• Graphs or charts drawn from the analysed data should be selected to highlight only the most pertinent aspects related to the argument. Too many graphs, charts and tables will detract from the overall quality of the communication.
  • The use of a summary table and the combination of multiple graphs into one graph (family of curves) will avoid unnecessary repetitions.
  • Students should illustrate key mathematical transformations with examples. Equations referred to in the text should be numbered.


A bibliography is an essential structural element, contributing as far as it is visually presented, to criterion D, in addition to the other presentation requirements: title page, table of contents, page numbers, and so on.

While there is no explicit penalty in criterion D for exceeding 4,000 words, students should be aware that examiners will not read beyond the 4,000-word limit, therefore affecting the application of multiple criteria. Criterion D specifically may be impacted if, in exceeding 4,000 words, one of the structural requirements of the essay (for example, the conclusion, or important illustrative material) is unassessed by the examiner because he or she is not required to read beyond 4,000 words.

Any material that is not original must be carefully acknowledged, with specific attention paid to the acknowledgement and referencing of quotes and ideas. This acknowledgment and referencing is applicable to audiovisual material, text, graphs and data published in print and electronic sources. If the referencing does not meet the minimum standard as indicated in the guide (name of author, date of publication, title of source and page numbers, as applicable), and is not consistently applied, work will be considered as a case of possible academic misconduct. Incomplete references and those that do not meet the minimum requirements as detailed in the Effective citing and referencing document are not penalized in criterion D, but examiners are required to alert the IB to candidates who overlook these minimum requirements, for further investigation. Criterion D assesses references and bibliography purely on how they are presented (for example, consistent, laid out in an appropriate academic manner).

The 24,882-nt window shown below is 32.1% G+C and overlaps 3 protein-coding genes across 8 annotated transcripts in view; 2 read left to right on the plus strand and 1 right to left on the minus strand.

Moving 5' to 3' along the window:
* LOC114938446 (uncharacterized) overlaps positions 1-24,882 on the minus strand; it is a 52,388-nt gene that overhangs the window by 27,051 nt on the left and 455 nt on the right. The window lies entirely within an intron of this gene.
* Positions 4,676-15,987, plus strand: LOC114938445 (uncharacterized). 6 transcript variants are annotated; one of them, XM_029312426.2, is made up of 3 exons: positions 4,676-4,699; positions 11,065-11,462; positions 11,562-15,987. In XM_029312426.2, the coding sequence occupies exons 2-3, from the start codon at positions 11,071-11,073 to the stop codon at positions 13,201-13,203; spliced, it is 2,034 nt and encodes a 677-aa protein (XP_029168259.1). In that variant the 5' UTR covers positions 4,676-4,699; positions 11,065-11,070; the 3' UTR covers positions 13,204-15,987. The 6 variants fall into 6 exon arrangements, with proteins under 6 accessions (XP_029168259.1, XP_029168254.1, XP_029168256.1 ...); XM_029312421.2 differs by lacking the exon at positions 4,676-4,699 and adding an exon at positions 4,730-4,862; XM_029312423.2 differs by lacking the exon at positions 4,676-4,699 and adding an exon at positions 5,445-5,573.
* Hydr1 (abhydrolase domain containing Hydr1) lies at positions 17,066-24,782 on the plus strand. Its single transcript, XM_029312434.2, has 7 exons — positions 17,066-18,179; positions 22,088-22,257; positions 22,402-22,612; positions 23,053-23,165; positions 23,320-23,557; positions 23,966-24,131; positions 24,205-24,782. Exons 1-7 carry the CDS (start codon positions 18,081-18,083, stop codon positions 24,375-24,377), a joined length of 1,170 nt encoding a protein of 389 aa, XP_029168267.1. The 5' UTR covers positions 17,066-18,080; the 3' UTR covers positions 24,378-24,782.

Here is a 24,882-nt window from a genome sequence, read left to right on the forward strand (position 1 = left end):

Criterion E: Engagement

(Strands: Reflections on planning and progress)

This criterion assesses the student’s engagement with their research focus and the research process. It will be applied by the examiner at the end of the assessment of the essay, and is based solely on the candidate’s reflections as detailed on the RPPF, with the supervisory comments and extended essay itself as context.

Students are expected to provide reflections on the decision-making and planning process undertaken in completing the essay. Students must demonstrate how they arrived at a topic as well as the methods and approach used. This criterion assesses the extent to which a student has evidenced the rationale for decisions made throughout the planning process and the skills and understandings developed.

For example, students may reflect on:
  • the approach and strategies they chose, and their relative success
  • the Approaches to learning skills they have developed and their effect on the student as a learner
  • how their conceptual understandings have developed or changed as a result of their research
  • challenges they faced in their research and how they overcame these
  • questions that emerged as a result of their research
  • what they would do differently if they were to undertake the research again.


  • Effective reflection highlights the journey the student has engaged in through the EE process. Students must show evidence of critical and reflective thinking that goes beyond simply describing the procedures that have been followed. The reflections must provide the examiner with an insight into student thinking, creativity and originality within the research process. The student voice must be clearly present and demonstrate the learning that has taken place.